So it was left to the subs to address matters. They were introduced iteratively, and our performance improved in direct proportion. Lamela and Dele brought with them not only energy, speed of thought and some deft touches; they also managed to haul everyone around them up to a fairly similar level.

Quite why we could not have started with that same sharpness is beyond me, but I suppose we should just be glad that it transpired at all. Lamela and Dele suggested the novel concept of picking their way through Rochdale midfield and defence, and the rest of our heroes cottoned on to the idea and joined in, as if it were the first time they had ever heard of such a scheme but by golly they wanted part of it.

3. The Curious Incident of Danny Rose Randomly Upping His Game

If Son’s timidity in the face of a flailing limb or two were frustrating, but mitigated by that willing spirit, the contrast in Danny Rose’s attitude pre- and post-substitutions was downright bizarre. For the first hour or so the Rose locker was utterly bereft of willing spirit. The young bean seemed to do little more for two thirds of the game than go through the motions, as if to wave his arms and wonder out loud why some people were picked to play away to Juventus while some other people were picked to play away to Rochdale.

All of which made some sense, for here, after all, is a man who, when not happy with his lot at N17, will grab the nearest megaphone and broadcast the fact to society at large.

But what followed made for pretty odd viewing, because as Lamela, Dele and Kane popped in to wave hello, young Rose went through the gears at breakneck speed, until he ended up as some sort of Gerrard-esque driving force ploughing straight through central midfield and towards the Rochdale penalty area. Willing spirit, flesh that was anything but weak – by the time our second goal came round Rose had discovered the whole bally lot.

(And then he lost his bearings slightly for the equaliser.)

4. Moura Looks A Nifty Sort

The silver linings in all this admittedly took quite some locating, they not being of the ilk that jostled for position and yelled “Me! Me! Me!” in a desperate attempt to make themselves stand out from the crowd.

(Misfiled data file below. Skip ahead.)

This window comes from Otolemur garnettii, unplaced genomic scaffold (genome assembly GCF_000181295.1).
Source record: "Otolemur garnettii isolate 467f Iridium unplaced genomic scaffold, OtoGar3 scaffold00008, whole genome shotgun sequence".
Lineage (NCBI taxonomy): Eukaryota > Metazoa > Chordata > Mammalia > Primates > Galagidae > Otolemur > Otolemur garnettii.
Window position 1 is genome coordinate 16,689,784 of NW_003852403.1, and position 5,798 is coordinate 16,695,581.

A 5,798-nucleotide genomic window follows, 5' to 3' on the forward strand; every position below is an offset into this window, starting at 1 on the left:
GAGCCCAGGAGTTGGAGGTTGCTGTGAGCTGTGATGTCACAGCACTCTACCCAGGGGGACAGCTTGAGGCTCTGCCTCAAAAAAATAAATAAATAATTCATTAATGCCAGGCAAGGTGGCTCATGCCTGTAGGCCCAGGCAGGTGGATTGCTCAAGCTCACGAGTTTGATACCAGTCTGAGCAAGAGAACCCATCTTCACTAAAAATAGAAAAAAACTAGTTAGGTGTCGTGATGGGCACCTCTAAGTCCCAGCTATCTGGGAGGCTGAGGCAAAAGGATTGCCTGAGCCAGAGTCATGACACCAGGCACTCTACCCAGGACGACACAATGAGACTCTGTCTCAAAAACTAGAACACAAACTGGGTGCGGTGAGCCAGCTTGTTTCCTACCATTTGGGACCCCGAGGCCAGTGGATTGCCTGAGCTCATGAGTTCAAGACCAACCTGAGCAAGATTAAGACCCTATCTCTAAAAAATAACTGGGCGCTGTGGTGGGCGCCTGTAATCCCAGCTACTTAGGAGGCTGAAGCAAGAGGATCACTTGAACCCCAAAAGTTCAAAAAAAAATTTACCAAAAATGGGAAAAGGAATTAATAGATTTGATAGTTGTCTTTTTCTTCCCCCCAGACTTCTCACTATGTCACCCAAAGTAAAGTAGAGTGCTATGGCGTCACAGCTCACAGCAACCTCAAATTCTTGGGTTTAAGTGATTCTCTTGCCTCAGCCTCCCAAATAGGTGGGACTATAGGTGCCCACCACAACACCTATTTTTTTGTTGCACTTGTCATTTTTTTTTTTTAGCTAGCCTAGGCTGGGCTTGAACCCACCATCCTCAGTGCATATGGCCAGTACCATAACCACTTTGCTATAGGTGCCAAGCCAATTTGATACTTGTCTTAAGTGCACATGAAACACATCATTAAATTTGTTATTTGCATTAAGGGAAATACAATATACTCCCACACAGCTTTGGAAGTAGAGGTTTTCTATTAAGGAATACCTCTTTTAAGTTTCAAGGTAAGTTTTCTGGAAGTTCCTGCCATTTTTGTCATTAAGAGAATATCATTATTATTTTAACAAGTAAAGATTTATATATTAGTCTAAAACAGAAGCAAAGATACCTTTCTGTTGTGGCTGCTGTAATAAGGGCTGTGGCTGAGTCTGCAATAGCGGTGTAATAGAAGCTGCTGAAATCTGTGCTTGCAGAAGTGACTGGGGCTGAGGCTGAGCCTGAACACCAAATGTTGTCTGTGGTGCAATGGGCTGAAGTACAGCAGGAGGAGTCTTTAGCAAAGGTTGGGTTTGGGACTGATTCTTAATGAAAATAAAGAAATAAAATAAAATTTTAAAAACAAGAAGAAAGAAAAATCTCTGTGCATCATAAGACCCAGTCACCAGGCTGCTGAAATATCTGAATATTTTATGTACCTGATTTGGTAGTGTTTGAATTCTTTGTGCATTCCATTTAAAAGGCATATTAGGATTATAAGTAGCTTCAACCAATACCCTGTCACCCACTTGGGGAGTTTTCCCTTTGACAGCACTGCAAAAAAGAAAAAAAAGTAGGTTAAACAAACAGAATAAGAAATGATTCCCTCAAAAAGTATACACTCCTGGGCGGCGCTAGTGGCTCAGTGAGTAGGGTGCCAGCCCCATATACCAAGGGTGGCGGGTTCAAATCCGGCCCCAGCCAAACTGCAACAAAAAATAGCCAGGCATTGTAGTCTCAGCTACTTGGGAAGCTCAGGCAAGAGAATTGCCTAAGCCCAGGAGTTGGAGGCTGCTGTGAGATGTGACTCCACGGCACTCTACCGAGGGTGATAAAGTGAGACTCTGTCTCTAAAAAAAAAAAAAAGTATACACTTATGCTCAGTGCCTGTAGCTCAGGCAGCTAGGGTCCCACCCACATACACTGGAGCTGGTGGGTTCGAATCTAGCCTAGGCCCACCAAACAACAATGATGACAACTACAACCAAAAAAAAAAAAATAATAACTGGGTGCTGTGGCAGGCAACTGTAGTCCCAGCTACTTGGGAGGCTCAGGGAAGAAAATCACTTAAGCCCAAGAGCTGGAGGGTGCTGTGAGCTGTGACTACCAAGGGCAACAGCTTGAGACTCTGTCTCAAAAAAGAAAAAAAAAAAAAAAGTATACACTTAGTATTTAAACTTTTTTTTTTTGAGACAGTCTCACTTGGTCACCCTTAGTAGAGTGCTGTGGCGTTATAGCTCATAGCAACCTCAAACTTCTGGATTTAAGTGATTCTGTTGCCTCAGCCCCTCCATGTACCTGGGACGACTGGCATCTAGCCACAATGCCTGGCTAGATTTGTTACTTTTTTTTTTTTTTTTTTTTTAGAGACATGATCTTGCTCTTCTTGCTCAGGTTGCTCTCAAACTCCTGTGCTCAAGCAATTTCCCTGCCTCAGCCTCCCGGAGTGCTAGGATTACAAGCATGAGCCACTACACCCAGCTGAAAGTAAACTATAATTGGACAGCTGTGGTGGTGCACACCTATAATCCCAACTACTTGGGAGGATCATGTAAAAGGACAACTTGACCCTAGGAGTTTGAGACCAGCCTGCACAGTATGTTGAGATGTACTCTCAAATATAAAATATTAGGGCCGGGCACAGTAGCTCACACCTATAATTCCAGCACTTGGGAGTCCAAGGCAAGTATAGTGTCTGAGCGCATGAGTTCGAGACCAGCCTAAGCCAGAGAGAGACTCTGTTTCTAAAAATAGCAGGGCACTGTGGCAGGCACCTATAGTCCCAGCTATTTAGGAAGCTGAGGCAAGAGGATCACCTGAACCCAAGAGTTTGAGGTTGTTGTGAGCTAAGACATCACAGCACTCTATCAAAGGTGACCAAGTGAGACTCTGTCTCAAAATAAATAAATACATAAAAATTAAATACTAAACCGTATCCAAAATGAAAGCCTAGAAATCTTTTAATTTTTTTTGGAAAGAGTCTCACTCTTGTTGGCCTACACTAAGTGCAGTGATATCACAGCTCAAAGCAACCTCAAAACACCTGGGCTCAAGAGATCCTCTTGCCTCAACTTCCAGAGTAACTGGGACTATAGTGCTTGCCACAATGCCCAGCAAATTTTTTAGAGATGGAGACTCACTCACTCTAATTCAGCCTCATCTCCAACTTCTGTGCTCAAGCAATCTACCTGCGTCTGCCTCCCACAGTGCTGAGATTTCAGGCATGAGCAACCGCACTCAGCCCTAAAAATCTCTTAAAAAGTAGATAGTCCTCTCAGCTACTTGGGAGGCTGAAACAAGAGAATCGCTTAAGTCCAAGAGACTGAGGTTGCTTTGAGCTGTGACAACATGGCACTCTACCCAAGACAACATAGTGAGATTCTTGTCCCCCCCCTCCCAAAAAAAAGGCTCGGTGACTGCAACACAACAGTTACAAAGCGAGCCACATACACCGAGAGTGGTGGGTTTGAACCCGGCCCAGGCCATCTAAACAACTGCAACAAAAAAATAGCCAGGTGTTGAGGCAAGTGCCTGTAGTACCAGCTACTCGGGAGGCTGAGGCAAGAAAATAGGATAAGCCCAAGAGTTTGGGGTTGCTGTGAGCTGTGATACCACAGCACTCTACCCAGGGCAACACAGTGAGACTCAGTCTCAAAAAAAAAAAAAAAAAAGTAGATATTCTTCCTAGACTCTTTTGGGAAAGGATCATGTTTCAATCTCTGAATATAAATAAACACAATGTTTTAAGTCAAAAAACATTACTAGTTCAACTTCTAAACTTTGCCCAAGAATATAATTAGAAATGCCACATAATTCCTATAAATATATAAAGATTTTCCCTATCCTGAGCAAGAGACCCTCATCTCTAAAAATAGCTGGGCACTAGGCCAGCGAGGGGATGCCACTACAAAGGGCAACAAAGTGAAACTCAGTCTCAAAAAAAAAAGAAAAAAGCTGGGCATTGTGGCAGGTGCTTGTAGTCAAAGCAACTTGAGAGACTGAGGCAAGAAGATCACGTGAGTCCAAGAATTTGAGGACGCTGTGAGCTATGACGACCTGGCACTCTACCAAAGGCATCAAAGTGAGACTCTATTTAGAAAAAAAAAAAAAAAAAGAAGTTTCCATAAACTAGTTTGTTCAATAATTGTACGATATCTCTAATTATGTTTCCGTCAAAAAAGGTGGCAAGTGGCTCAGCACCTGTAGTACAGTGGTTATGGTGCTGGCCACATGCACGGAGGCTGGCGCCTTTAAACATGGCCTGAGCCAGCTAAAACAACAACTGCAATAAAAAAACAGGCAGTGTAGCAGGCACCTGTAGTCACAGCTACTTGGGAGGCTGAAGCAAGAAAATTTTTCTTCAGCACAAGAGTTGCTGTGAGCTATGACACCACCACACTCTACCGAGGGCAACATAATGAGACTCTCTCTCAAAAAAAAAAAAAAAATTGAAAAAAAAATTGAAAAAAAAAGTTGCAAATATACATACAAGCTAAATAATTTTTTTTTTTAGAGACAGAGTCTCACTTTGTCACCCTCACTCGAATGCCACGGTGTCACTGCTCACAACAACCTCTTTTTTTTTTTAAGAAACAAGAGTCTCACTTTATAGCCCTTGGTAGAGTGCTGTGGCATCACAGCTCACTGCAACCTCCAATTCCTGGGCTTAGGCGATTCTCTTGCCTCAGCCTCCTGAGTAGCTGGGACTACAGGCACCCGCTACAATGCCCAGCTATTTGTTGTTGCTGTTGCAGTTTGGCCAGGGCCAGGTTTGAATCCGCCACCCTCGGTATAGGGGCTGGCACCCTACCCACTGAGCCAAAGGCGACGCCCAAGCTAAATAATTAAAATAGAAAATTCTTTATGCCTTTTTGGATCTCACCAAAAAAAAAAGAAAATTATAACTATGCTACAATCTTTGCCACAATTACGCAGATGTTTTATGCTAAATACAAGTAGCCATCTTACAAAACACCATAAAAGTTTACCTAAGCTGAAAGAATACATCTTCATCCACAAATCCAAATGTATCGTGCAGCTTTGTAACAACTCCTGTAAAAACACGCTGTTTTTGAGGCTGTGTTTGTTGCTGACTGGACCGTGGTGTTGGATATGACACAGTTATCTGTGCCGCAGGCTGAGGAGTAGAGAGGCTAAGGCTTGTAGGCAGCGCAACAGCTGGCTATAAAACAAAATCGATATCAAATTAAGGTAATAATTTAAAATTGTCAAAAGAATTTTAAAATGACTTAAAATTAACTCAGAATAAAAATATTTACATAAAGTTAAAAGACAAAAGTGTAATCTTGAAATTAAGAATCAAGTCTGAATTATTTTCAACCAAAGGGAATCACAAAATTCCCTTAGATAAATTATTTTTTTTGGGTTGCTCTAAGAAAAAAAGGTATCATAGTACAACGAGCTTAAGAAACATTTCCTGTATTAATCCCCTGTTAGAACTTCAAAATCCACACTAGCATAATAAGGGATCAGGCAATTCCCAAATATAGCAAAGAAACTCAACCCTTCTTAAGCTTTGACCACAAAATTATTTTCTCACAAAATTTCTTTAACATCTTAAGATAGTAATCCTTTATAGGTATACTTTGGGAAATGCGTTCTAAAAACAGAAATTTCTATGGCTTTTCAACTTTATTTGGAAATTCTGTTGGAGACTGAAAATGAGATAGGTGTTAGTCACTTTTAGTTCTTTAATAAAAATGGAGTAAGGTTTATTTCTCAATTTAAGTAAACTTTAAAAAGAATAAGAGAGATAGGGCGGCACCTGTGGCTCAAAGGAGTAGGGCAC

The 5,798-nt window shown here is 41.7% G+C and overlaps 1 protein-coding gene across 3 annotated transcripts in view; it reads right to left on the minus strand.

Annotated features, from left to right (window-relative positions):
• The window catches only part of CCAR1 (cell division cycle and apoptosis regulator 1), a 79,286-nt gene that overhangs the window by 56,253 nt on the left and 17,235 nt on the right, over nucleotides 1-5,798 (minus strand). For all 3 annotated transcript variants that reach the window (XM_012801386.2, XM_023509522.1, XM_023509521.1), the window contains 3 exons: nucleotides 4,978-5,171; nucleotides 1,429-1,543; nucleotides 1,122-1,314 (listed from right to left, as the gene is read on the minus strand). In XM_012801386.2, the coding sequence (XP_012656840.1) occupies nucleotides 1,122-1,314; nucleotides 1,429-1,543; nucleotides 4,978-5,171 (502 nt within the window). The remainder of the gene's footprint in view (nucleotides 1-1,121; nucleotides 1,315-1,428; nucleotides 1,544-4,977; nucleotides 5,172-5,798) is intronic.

However, the newbie looks a fun sort of fish, what? If “Lack of match practice” were the official party line, the memo sure as heck did not reach Moura Towers, because the young buck tore about the place like a kid on Christmas morning.

He managed in the opening ten minutes the sort of feats that nobody at Spurs has done in several season – viz. waltz around opponents for the sheer joy of being alive. A pretty handy type of name to have in one’s address book, if you get my drift.

A (near-enough) debut goal will also do the honest fellow some good, I imagine. And a propos that equaliser – and at the risk of having the universe collapse under the weight of absurdity – I must commend Monsieur Sissoko for a perfectly-weighted through ball for our newest recruit. Odd, isn’t it?

Juve 2-2 Spurs: Six THFC Observations

1. That Calamitous Start

As calamitous starts go, this one was the poster-boy of a generation. It felt like just off-screen there must have been dodgy fitting collapsing and pipes springing leaks, because on the pitch every conceivable error in the book was being dredged up and paraded to the paying public in the most ghastly manner.

A doff of the cap to Juve, mind, for that inventive free-kick sorcery, straight out of the France ’98 Argentina vs England Manual. Beneath his simmering rage, I wondered if our glorious leader appreciated the irony.

And while on the subject, a further admiring tilt of the old bean to Higuain for the over-the-shoulder volley.

But from our lot it was slapstick of the highest order, an impeccably-observed if curiously-timed homage to the opening five minutes of the Naked Gun sequel. Entertaining fare, I suppose, but one did rather get the urge to murmur, “Not really the time, chaps, nor the place, come to think of it, what?”

In truth, we have some history in the department of Beginning The Biggest Game of Our Lives in Utterly Kamikaze Manner – see the Young Boys qualifying jaunt a few years back, under ‘Arry, which was redeemed after an appalling first half; or indeed the opening ten against Real Madrid the same season, which was most decidedly not redeemed.

Most irritating to AANP was the fact that we were 2-0 down without having been outplayed in any real sense. If Juve had torn us apart one would have been pretty morose about life, but one would have accepted a 2-0 deficit. But simply to hand them a two-goal lead, before anybody had broken sweat, struck me as simply complicating life for the hell of it. These young people, eh?

2. Eriksen Cracks It On The Big Stage

But at the nine-minute mark, the change in mentality from our heroes was the sort of stirring stuff that awestruck children learn about in classrooms. Utterly unfazed, unpanicked and with a steely determination, and confidence in their abilities that one more typically associates with swashbuckling heroes in adventure yarns, our lot simply knuckled down and went about righting wrongs like nobody’s business.